01-21-2013 12:31 AM - edited 01-21-2013 01:13 AM
I made an insert cable for the Level Devil to test it out. The input & output on the unit is a terminal strip with 3 flat head screws each (2 balanced lines & ground), so the double-wire end of the insert cable needed to be stripped wires.
I converted it to an unbalanced In & Out by jumpering the low side of each balanced line to ground. This would be a dicey thing to do if you didn't know the circuit topology, but I know both input and output are transformer isolated, with no ground reference on either (the ground screw simply hooks to the chassis). So this worked okay.
Since this is a dynamics processor, it would make no sense to just feed it a constant amplitude sine wave. I wanted to see how it would react to different input levels. So instead of using an audio generator as a signal source, I used a waveform editor to create a test signal. This consisted of 2 second bursts of 400Hz at various levels from -40 to 0 dBFS, with 5 seconds of silence between each burst.
I fed the test signal through my console and recorded it back into the PC through the channel strip direct output. I set the channel strip attenuator and direct out level to feed the 0dBFS test signal back into the DAW at -6dBFS, so there would be no clipping if the unit had up to 6 dB of gain.
When I tried using the insert, I saw no signal coming out of the unit. I verified my insert cable wasn't wired wrong, then started signal tracing through the unit with an oscilloscope. The first amp stage was fine, but the second amp (the 12AU7 tube) had input signal on its grids, but no output signal on the plate. I checked the DC bias on the tube, and the plate voltage was way too high, and there was 0V on the cathode. This told me there was no current flow through the tube. I touched the tube and it was cold, so I suspected the heater filaments weren't getting hot.
I checked the heater voltage, and it looked fine. I pulled out the tube and checked the continuity on the filaments and it checked fine too. I swapped the tube with the other 12AU7 in the unit, and it didn't light in that location either. For a while I sat there and thought about it, then took a close look at the socket, and saw the contact for pin 9 (the filament center tap) was really sloppy. I took my smallest miniature screwdriver and pried the contacts back together a bit. This fixed it; when I plugged the tube back in and powered it up, the filaments lit, and the unit started passing signal.
I put my fingertips together like Montgomery Burns and said 'Excellent!' and had a celebratory beer.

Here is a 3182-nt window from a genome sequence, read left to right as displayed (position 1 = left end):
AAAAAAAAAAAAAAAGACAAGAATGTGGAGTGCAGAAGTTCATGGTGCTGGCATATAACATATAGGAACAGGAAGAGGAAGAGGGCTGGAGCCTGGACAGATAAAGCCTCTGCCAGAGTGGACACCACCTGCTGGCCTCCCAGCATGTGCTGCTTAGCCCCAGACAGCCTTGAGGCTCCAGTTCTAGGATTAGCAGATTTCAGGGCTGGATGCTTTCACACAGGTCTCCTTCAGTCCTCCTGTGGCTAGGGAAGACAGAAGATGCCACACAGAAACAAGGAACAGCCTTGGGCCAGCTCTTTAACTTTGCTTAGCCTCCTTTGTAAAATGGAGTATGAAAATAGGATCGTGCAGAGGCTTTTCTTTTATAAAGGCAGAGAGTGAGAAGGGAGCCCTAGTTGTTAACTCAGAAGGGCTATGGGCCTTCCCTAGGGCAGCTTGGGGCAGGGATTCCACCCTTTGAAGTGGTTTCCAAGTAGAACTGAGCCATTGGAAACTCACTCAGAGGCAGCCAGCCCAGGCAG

After going through the calibration and balancing procedure again, I was ready to test the unit with some audio.
I used Reaper to test and compare the raw and processed audio. I played back my test signal on the wave editor program and fed the signal through the channel strip. First I pulled out the insert cable and recorded a dry signal for reference. Then I put in the insert cable into the channel strip, and recorded the wet (processed) signal into another track.
Here are the gains at various input levels:
Input levels are dBFS, with 0dBFS = +4dBu
Gain levels are dB differences between the Wet track and Dry track.
input gain (dB)
I didn't drive the unit hard enough to put it into compression, but the test shows the unit definitely expands low level signals, and the gain reduces as the signal level increases. So it appears to work as it should.
- I plan to bypass the 20 dB attenuator on the input side, both to be able to test out the compression function and to reduce the amount of 60 Hz hum in the output. In the next post below, you can see a thickened line in the 'Wet' wave plots for where the test signal is silent - - that's hum. Bypassing that 20dB pad should improve the signal-to-noise ratio by 20 dB (the hum will be reduced when I turn down the output level control by 20 dB to get a neutral gain through the unit). This thing was designed to handle some pretty large input levels!
- I also plan to burn it in for a few days just to make sure the remaining power supply capacitors are not going to die.
- I have one more little 'machining' job left. The new 110VAC jack I put on is larger than the original part, so the slot in the back cover doesn't quite fit over it any more. I need to get out my files again and put some time into expanding the slot so to fix that. A couple hours should do the trick.
If you have followed this thread this far, I hope you found it interesting and entertaining. Please feel free to comment or ask questions.
01-21-2013 12:43 AM - edited 01-21-2013 01:06 AM
I found bypassing the 20 dB input pad was a bit too much, so I bypassed the 10 dB input pad instead. The unit seems to work well that way with a +4dBu output.
Here is a Reaper screenshot. The top track shows the channel strip output with the insert unplugged, so it is basically a duplicate of the test tones I created with the wave editor. The second track is with the insert plugged in and indicates the units response to the tones in track 1.
This does show the expansion and compression of the unit, but I wanted to see the compression curve too. So I wrote down level readings from each tone burst and put them into an Excel sheet. The compression curve is shown in the next graphic.